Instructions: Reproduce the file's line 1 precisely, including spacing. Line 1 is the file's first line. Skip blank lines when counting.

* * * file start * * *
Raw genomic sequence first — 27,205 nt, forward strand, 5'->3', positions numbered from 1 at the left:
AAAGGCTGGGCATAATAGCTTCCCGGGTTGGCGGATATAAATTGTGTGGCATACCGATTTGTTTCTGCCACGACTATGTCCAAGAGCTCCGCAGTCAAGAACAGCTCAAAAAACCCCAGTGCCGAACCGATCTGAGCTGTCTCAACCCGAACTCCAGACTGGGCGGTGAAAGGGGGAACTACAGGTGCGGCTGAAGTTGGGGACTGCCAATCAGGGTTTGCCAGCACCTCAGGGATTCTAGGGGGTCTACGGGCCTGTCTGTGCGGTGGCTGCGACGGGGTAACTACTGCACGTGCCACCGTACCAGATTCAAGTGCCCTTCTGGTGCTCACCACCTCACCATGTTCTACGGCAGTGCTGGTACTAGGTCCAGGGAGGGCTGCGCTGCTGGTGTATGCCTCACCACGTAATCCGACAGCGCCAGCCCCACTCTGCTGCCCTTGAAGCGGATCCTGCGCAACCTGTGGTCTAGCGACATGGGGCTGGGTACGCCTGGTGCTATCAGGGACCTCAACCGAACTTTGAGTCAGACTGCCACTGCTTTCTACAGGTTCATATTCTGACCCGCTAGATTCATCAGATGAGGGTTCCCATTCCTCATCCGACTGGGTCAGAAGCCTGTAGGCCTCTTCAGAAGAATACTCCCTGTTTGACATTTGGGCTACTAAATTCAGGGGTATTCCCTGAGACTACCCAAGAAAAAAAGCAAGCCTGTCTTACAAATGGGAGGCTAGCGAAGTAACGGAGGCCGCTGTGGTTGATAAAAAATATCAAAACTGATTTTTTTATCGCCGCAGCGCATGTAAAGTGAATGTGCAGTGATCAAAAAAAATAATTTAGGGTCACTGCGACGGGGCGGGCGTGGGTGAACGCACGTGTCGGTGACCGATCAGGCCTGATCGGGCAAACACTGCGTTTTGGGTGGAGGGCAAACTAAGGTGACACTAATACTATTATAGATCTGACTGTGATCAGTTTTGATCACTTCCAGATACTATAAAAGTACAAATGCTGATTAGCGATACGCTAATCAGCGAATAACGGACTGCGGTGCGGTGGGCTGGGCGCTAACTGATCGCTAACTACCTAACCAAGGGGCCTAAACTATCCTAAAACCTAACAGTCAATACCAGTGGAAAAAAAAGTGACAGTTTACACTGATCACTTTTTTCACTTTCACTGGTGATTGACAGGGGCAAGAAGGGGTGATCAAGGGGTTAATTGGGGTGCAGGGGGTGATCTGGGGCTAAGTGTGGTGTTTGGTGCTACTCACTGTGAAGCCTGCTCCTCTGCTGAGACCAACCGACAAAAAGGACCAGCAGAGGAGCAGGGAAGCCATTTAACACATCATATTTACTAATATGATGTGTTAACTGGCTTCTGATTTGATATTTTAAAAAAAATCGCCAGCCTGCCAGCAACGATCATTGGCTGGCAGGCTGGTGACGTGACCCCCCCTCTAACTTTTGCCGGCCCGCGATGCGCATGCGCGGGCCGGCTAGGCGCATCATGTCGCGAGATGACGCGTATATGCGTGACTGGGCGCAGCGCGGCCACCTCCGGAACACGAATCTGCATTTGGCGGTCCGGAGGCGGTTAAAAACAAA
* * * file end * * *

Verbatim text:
Raw genomic sequence first — 27,205 nt, forward strand, 5'->3', positions numbered from 1 at the left: